Can nail polish be toxic?

Growing up, me being the only girl child in my family my mom often took me with her to get our nails done. She always told me to try and not breathe in the chemical smell of the nail polish and nail polish remover because it was bad for me. Although, I never knew if it was actually bad and if so, how bad it could be for my health. images

After doing research on this topic, it turns out that almost all nail polish fumes are considered toxic due to the chemicals in it. One chemical especially dangerous to our bodies is phthalates. This is a solvent of colors and is extremely toxic to our nervous system. Two other major chemicals in the ingredients of nail polish are acetone (also in nail polish remover) and toluene, which are not healthy to breathe in for the eyes, nerves, and lungs. It can be hard not to breathe them in when sitting in a nail salon since it is the main fume that goes around, which is why they have mini fans on each station to keep the air flowing where we breathe the most. These fumes that come from those chemicals also put our respiratory systems at a higher risk. Formaldehyde is a skin, eye, and respiratory irritant and is used in nail polish as the hardener and has been found as a link with leukemia. Another harming chemical in the makeup of nail products is called benzophenones and this is said to cause cancer. Although the fact that the intake of benzophenones and Formaldehyde may correlate with getting cancer, it does not technically cause cancer because it has yet to be proven and like we now know from class: correlation does not prove causation.

Nail polish and the fume it gives off can be harmful to our health but if it is not used too often and in a well ventilated room it is not horrible. Using nail polish remover is actually worst for you over nail polish due to the larger amount of acetone in it. It is said to only be used twice a month because of this.  After reading a study done by Duke University and the Public Health Advocacy Organization Environmental Working Group I learned that our bodies can absorb chemicals straight through the nail polish. The chemical that makes the nail polish stick ( also used in other things to make them less flammable) called Triphenyl Phosphate (TPP) is one of the few chemicals that is not actually known to be unsafe yet, but there are new correlational studies out that this chemical is capable of disrupting people and animals hormones making scientists not settle and watch this chemical cautiously.

Due to the danger nail products bring to our health, nail polish companies are beginning to remove some of the toxic chemicals. This does not necessarily mean that they will be safe to use, but it will improve them and make it a bit less harmful to our bodies when breathing it in.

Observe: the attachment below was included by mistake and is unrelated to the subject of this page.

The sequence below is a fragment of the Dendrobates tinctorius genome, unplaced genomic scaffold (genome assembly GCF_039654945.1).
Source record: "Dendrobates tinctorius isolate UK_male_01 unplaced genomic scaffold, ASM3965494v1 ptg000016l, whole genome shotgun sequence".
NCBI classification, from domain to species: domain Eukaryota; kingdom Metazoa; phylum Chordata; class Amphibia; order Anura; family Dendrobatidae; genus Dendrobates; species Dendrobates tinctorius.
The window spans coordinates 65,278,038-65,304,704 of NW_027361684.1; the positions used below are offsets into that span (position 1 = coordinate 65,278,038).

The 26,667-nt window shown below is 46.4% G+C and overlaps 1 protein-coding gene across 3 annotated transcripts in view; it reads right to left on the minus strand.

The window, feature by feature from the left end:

6 thoughts on “Can nail polish be toxic?

  1. Anna Strahle

    This post really caught my eye because my dad used to nag me all the time about painting my nails and the toxins it contains. He would always force me to go onto our screened-in porch and paint them, so that way I would have some outside air coming in as I did it. Also, I bite my nails all the time, and he would yell at me because I would forget and basically be eating the nail polish which is definitely not healthy. It turns out that most of the nail polish in the United States is not checked for safety before being stocked on store shelves. And in California, there were even a few brands that were found claiming to not contain certain chemicals when they actually were. Clearly we need more regulation in this industry if we are going to be painting the nails of the six-year old children that we babysit.

  2. Reetu Shah

    This article was very interesting! I just wanted to paint my nails but now I am having second thoughts. I always knew nail polish consisted of horrible chemicals, but I never knew how some of them could go straight into our bodies.
    I did some additional research on this topic and found an interesting study on the topic of whether nail polish is harmful. The article is about the harmful chemicals in nail polish by Anna Almendrala from the Huffington Post. This article mainly focuses on the chemical called triphenyl phosphate. Like you stated in your blog post, the body can absorb these harmful chemicals every time we put nail polish on our fingers.
    Almendrala talks about how Triphenyl Phosphate or TPP is used in nail polish to help it adhere to the nail. This is a very common ingredient used in nail polish. The National Institute for Occupational Safety and Health talks about how the chemical is overall safe and is okay to be used in products.